"Honourable" or "Highly-sexed" Adjectival Descriptions of Male and Female Characters in Victorian and Contemporary Children's Fiction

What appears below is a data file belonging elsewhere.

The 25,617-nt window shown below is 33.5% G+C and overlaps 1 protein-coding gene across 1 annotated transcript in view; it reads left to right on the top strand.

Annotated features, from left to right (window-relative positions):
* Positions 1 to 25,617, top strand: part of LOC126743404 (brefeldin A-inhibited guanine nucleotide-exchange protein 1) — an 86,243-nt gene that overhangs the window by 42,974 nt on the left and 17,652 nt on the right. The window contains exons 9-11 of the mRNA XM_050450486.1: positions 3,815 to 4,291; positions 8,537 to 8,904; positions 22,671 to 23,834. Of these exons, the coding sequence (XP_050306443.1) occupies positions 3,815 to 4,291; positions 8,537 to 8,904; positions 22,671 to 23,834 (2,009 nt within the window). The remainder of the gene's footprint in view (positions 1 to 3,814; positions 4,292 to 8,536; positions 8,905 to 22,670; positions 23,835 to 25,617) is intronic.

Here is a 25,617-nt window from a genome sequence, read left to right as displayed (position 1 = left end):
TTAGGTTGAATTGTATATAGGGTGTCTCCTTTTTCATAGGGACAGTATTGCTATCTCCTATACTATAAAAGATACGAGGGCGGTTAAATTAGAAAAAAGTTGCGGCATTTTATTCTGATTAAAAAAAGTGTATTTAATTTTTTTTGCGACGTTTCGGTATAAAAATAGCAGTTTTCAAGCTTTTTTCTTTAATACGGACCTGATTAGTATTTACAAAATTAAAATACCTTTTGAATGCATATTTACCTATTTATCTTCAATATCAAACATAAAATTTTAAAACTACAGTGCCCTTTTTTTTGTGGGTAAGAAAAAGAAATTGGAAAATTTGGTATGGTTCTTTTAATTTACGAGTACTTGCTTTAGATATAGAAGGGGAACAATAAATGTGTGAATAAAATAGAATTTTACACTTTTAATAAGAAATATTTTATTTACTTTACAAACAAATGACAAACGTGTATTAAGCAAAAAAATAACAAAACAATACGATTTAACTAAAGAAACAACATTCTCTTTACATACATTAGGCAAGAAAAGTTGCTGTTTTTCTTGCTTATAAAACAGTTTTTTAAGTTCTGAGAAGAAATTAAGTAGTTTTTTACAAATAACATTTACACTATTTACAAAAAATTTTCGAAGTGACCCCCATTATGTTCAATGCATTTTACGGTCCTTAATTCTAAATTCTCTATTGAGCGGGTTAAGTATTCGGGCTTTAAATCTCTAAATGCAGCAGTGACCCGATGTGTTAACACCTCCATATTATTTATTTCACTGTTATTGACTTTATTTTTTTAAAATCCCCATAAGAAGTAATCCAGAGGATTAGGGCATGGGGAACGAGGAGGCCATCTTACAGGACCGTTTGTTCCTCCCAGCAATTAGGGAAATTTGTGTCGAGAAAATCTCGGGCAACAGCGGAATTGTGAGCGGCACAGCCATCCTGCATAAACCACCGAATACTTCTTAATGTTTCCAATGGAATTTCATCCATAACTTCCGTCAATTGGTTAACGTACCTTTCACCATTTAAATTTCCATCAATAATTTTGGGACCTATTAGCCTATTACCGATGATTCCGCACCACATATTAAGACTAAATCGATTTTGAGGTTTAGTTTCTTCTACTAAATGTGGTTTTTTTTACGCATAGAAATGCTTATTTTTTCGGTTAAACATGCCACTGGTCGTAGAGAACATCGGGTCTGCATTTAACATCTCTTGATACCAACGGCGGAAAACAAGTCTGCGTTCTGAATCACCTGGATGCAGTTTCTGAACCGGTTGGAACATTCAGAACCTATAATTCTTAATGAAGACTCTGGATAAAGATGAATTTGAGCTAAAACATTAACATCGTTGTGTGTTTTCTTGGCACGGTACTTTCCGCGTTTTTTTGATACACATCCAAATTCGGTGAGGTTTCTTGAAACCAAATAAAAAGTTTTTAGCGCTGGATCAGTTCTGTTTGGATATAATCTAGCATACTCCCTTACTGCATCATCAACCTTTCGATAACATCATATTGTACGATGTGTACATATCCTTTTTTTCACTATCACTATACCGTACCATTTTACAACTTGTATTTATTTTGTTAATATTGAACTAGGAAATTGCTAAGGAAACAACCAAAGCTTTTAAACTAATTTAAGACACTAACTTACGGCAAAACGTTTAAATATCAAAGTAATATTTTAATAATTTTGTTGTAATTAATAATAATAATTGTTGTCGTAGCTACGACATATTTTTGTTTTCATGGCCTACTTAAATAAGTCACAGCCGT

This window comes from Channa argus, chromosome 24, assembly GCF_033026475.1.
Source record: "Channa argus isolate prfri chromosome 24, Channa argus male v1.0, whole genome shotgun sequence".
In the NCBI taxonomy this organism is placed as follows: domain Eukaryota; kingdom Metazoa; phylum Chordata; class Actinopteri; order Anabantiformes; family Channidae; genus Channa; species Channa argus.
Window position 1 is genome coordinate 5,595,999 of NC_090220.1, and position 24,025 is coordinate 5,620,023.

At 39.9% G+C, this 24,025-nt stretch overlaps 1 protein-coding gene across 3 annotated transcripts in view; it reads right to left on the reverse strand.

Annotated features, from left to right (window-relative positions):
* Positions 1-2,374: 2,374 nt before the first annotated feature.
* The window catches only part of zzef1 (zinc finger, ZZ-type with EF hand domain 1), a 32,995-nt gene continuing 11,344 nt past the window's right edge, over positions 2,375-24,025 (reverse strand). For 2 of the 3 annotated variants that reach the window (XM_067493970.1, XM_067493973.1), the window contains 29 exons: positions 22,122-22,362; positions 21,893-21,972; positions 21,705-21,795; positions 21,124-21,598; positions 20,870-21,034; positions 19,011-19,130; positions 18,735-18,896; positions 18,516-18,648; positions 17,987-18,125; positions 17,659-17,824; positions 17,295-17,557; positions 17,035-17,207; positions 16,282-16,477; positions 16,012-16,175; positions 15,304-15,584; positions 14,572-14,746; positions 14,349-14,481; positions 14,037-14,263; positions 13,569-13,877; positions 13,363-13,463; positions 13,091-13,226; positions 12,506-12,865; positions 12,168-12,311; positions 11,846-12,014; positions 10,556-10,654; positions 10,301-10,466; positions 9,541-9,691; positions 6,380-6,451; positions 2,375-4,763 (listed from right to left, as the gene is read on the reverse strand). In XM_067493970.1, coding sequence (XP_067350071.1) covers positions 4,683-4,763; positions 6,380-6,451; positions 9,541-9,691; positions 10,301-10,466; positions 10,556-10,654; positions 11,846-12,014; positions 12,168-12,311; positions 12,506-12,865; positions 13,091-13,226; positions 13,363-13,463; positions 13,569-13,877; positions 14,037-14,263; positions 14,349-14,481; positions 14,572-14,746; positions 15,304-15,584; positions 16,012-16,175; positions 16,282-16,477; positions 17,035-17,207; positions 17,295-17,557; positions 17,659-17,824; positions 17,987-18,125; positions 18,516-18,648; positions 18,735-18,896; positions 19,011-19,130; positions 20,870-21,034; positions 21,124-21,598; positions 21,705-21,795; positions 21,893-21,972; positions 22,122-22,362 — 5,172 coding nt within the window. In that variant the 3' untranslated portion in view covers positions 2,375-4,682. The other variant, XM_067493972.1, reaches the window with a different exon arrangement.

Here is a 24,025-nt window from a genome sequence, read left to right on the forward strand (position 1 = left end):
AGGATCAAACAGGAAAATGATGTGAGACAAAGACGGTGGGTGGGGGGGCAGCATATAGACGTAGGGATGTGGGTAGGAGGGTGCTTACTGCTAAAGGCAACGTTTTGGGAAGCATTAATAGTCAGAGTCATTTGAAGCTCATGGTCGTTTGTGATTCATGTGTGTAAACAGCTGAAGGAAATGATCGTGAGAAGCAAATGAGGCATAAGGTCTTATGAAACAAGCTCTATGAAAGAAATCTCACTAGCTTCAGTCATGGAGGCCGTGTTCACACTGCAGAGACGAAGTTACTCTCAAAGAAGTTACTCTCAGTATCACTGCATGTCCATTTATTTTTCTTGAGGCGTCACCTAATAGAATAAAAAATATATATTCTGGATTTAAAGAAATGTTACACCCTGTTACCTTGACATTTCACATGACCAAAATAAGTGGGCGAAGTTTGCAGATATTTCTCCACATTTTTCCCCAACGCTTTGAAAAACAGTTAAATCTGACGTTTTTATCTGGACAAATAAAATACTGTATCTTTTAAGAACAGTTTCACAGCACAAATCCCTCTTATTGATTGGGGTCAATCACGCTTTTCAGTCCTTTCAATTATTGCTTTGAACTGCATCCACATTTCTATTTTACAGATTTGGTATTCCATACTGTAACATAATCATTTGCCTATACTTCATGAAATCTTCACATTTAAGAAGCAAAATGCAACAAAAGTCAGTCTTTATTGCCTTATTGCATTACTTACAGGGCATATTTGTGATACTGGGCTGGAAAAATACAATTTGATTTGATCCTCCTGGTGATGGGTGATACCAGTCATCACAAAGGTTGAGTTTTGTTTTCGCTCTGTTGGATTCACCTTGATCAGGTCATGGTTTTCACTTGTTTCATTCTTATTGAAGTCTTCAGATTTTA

Sammanfattning: This corpus-based study examines adjectives and adjectival expressions used to describe characters in British children’s fiction. The focus is on diachronic variation, by comparing Victorian (19th-century) and contemporary (late 20th-century) children’s fiction, and on gender variation, by comparing the descriptions of female and male characters. I adopt a qualitative as well as a quantitative approach, and consider factors such as lexical diversity, adjectival density, collocation patterns, evaluative meaning, syntactic function and distribution across semantic domains. Most findings are related to a dichotomy set up between an idealistic and a realistic portrayal of characters. The study shows that an idealistic portrayal of characters is typical of the Victorian material and a realistic portrayal of characters typical of the contemporary material. Further, gender differences are much more pronounced, and reflect traditional gender role patterns more in the Victorian material than in the contemporary material. For instance, a pleasant appearance is typically described for Victorian female characters and social position for Victorian male characters. Moreover, descriptions of mental properties of Victorian female characters are conspicuously rare. Such gendered patterns are less distinct in the contemporary material, although appearance is still more extensively described for female than male characters. As regards how the qualities are attributed to characters, the descriptions of Victorian female characters were found to be the most formulaic compared to the descriptions of Victorian male, contemporary female and contemporary male characters.
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